Formula E

Rule change failed: WEC drivers miss both Formula E races in Berlin

Tobias Wirtz

Tobias Wirtz

The efforts to bring about a compromise solution to the clash of dates between the Berlin E-Prix and the World Endurance Championship (WEC) race in Spa-Francorchamps by changing the rules so that the affected drivers can at least start in the Sunday race of the German double-header have failed. The eleven Formula E teams did not reach the necessary unanimity in an electronic vote. The teams affected will therefore need replacement drivers for both races.

Hard blow for Envision, Mahindra and ABT Cupra: the teams will have to do without regular drivers at the Berlin E-Prix on both Saturday and Sunday as they have contractual obligations in the WEC. Both Sebastien Buemi and Robin Frijns of the reigning team champions Envision are affected, Mahindra has to replace Nyck de Vries, while Nico Müller is absent for ABT Cupra.

The remaining drivers, who compete in Formula E and the WEC at the same time, are giving priority to the electric series: DS Penske duo Stoffel Vandoorne and Jean-Eric Vergne, Mahindra driver Edoardo Mortara and Andretti driver Norman Nato will therefore miss the Belgian race on 11 May.

Even though the Berlin E-Prix consists of two separate races, it is still one event. After the administrative checks have been carried out, a change of driver is only possible due to force majeure. Contractual obligations in other racing series are not considered force majeure. It is therefore not permitted to use a replacement driver on Saturday, when the WEC race in Belgium is taking place at the same time, and the regular driver on Sunday.

Griffiths: "You knew the consequences!"

The attempt to make this possible for the affected teams with a rule change has now failed. The reason: several teams had either banned their drivers from competing in the WEC in 2024 or had Formula E contractually prioritised, presumably also in connection with better pay for the drivers. These teams therefore naturally had no interest in a rule change.

"We all went into this knowing that there was a clash," Andretti team boss Roger Griffiths told The Race, adding that he had "zero sympathy" for a rule change. "So, you've made your choice, you chose who you wanted to go with, you knew the consequences of your decision, so you've got to accept it. You can't go crying about it when you suddenly realise what it actually means."

"We passed up on a couple of (drivers) because they already had commitments that precluded them from being 100% dedicated to this championship," the Briton continues, explaining that this certainly played a role in filling the team's second cockpit, for which Norman Nato was ultimately selected.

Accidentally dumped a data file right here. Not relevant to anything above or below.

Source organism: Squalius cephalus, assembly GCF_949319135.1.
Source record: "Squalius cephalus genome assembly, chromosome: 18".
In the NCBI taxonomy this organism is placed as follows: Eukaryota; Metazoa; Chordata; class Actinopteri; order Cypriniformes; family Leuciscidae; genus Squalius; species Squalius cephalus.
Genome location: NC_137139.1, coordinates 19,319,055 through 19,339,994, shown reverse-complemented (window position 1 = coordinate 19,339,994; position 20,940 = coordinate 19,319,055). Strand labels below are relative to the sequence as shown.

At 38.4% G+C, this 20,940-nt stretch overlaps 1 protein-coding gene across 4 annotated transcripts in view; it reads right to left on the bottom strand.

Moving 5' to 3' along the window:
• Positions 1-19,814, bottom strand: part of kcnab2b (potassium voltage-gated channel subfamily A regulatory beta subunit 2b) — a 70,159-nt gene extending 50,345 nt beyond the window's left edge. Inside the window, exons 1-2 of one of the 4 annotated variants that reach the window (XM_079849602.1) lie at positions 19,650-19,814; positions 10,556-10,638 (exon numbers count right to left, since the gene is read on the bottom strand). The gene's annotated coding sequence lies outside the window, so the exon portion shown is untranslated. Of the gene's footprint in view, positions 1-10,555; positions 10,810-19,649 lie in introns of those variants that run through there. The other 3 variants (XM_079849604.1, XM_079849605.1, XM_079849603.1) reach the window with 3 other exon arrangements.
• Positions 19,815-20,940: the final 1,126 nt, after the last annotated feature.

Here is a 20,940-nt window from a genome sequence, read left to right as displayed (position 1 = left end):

"You have to decide which championship you are racing in. For us, we're not racing in WEC and we're fully focused on Formula E. Why would we want a driver to step out of the car and compromise his own chances of winning a drivers' title and also the team's chances of winning a teams' title? It's a bizarre one, as far as I'm concerned."

Frijns: "What's the problem?"

The drivers concerned naturally see things differently. "Very frustrating," describes Robin Frijns who, however, blames the FIA and not the other teams, on Racingnews365. "Especially when we have two world championships by the same people that organise it. We have only three races of WEC in the complete season of Formula E. I'm just very frustrated about the fact because everything worked fine the last couple of years, and many people did both championships, me as well."

"I just found that, especially in these times, this stuff shouldn't have happened," the Dutchman continued. "Back in the day, people did Formula 1 and Formula 2 at the same weekend, and they are allowing it. So what's the problem?"

It is still unclear who the affected teams will select as replacement drivers for the Berlin E-Prix. Announcements are expected in the coming weeks.

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1 Comments

Martin ·

I confess this rule does not make much sense, but it was known to all and therefore the tams which adhered to it, and maybe had to pay more or were affected for planing for it, are right to protest any discounts to other teams.

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